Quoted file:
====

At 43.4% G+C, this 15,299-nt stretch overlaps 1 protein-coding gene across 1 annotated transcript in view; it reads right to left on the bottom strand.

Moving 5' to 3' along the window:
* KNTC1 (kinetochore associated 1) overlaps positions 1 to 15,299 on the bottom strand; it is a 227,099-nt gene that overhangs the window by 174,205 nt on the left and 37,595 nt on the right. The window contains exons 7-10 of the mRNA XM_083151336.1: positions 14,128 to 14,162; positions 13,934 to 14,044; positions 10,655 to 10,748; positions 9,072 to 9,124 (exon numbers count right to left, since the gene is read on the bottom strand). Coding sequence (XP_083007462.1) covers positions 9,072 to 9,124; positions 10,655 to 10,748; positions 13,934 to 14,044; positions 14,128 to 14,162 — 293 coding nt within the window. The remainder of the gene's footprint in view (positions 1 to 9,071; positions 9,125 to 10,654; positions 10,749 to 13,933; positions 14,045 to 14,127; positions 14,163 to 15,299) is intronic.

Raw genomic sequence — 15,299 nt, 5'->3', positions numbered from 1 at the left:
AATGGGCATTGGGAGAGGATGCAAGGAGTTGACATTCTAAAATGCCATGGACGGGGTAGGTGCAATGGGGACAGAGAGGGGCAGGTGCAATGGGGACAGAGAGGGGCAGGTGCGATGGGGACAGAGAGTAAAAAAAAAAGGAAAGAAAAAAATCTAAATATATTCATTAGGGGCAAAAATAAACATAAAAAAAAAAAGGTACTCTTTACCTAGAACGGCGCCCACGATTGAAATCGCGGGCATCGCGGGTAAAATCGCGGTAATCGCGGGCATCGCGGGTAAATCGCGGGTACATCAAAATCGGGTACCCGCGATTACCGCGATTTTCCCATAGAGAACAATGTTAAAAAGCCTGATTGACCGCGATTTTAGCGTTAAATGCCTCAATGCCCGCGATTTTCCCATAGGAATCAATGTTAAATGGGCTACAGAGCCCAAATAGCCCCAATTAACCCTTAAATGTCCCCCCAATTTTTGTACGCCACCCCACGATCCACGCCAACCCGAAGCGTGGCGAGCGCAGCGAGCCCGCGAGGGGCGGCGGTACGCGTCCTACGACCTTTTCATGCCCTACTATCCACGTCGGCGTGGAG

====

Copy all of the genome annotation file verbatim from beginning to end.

At 43.4% G+C, this 15,299-nt stretch overlaps 1 protein-coding gene across 1 annotated transcript in view; it reads right to left on the bottom strand.

Moving 5' to 3' along the window:
* KNTC1 (kinetochore associated 1) overlaps positions 1 to 15,299 on the bottom strand; it is a 227,099-nt gene that overhangs the window by 174,205 nt on the left and 37,595 nt on the right. The window contains exons 7-10 of the mRNA XM_083151336.1: positions 14,128 to 14,162; positions 13,934 to 14,044; positions 10,655 to 10,748; positions 9,072 to 9,124 (exon numbers count right to left, since the gene is read on the bottom strand). Coding sequence (XP_083007462.1) covers positions 9,072 to 9,124; positions 10,655 to 10,748; positions 13,934 to 14,044; positions 14,128 to 14,162 — 293 coding nt within the window. The remainder of the gene's footprint in view (positions 1 to 9,071; positions 9,125 to 10,654; positions 10,749 to 13,933; positions 14,045 to 14,127; positions 14,163 to 15,299) is intronic.

Raw genomic sequence — 15,299 nt, 5'->3', positions numbered from 1 at the left:
AATGGGCATTGGGAGAGGATGCAAGGAGTTGACATTCTAAAATGCCATGGACGGGGTAGGTGCAATGGGGACAGAGAGGGGCAGGTGCAATGGGGACAGAGAGGGGCAGGTGCGATGGGGACAGAGAGTAAAAAAAAAAGGAAAGAAAAAAATCTAAATATATTCATTAGGGGCAAAAATAAACATAAAAAAAAAAAGGTACTCTTTACCTAGAACGGCGCCCACGATTGAAATCGCGGGCATCGCGGGTAAAATCGCGGTAATCGCGGGCATCGCGGGTAAATCGCGGGTACATCAAAATCGGGTACCCGCGATTACCGCGATTTTCCCATAGAGAACAATGTTAAAAAGCCTGATTGACCGCGATTTTAGCGTTAAATGCCTCAATGCCCGCGATTTTCCCATAGGAATCAATGTTAAATGGGCTACAGAGCCCAAATAGCCCCAATTAACCCTTAAATGTCCCCCCAATTTTTGTACGCCACCCCACGATCCACGCCAACCCGAAGCGTGGCGAGCGCAGCGAGCCCGCGAGGGGCGGCGGTACGCGTCCTACGACCTTTTCATGCCCTACTATCCACGTCGGCGTGGAG